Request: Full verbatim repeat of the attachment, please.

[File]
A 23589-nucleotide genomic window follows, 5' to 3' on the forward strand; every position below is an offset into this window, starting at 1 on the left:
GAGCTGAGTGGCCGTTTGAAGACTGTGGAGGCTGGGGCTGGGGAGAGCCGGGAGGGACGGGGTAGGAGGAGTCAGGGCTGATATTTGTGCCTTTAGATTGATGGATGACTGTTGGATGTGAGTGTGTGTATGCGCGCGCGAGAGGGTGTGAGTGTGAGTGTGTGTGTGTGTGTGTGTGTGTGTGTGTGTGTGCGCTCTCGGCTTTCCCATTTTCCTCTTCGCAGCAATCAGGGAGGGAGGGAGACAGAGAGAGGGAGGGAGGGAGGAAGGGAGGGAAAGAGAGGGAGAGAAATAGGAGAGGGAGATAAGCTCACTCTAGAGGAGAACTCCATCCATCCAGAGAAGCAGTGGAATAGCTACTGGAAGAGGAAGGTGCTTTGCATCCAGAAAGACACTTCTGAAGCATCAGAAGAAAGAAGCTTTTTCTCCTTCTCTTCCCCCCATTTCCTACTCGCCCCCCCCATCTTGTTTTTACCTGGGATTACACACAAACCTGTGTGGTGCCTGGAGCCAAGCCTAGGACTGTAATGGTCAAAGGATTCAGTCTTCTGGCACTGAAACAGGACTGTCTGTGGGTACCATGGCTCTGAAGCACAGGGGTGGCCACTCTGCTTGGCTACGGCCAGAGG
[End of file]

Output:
A 23589-nucleotide genomic window follows, 5' to 3' on the forward strand; every position below is an offset into this window, starting at 1 on the left:
GAGCTGAGTGGCCGTTTGAAGACTGTGGAGGCTGGGGCTGGGGAGAGCCGGGAGGGACGGGGTAGGAGGAGTCAGGGCTGATATTTGTGCCTTTAGATTGATGGATGACTGTTGGATGTGAGTGTGTGTATGCGCGCGCGAGAGGGTGTGAGTGTGAGTGTGTGTGTGTGTGTGTGTGTGTGTGTGTGTGTGCGCTCTCGGCTTTCCCATTTTCCTCTTCGCAGCAATCAGGGAGGGAGGGAGACAGAGAGAGGGAGGGAGGGAGGAAGGGAGGGAAAGAGAGGGAGAGAAATAGGAGAGGGAGATAAGCTCACTCTAGAGGAGAACTCCATCCATCCAGAGAAGCAGTGGAATAGCTACTGGAAGAGGAAGGTGCTTTGCATCCAGAAAGACACTTCTGAAGCATCAGAAGAAAGAAGCTTTTTCTCCTTCTCTTCCCCCCATTTCCTACTCGCCCCCCCCATCTTGTTTTTACCTGGGATTACACACAAACCTGTGTGGTGCCTGGAGCCAAGCCTAGGACTGTAATGGTCAAAGGATTCAGTCTTCTGGCACTGAAACAGGACTGTCTGTGGGTACCATGGCTCTGAAGCACAGGGGTGGCCACTCTGCTTGGCTACGGCCAGAGG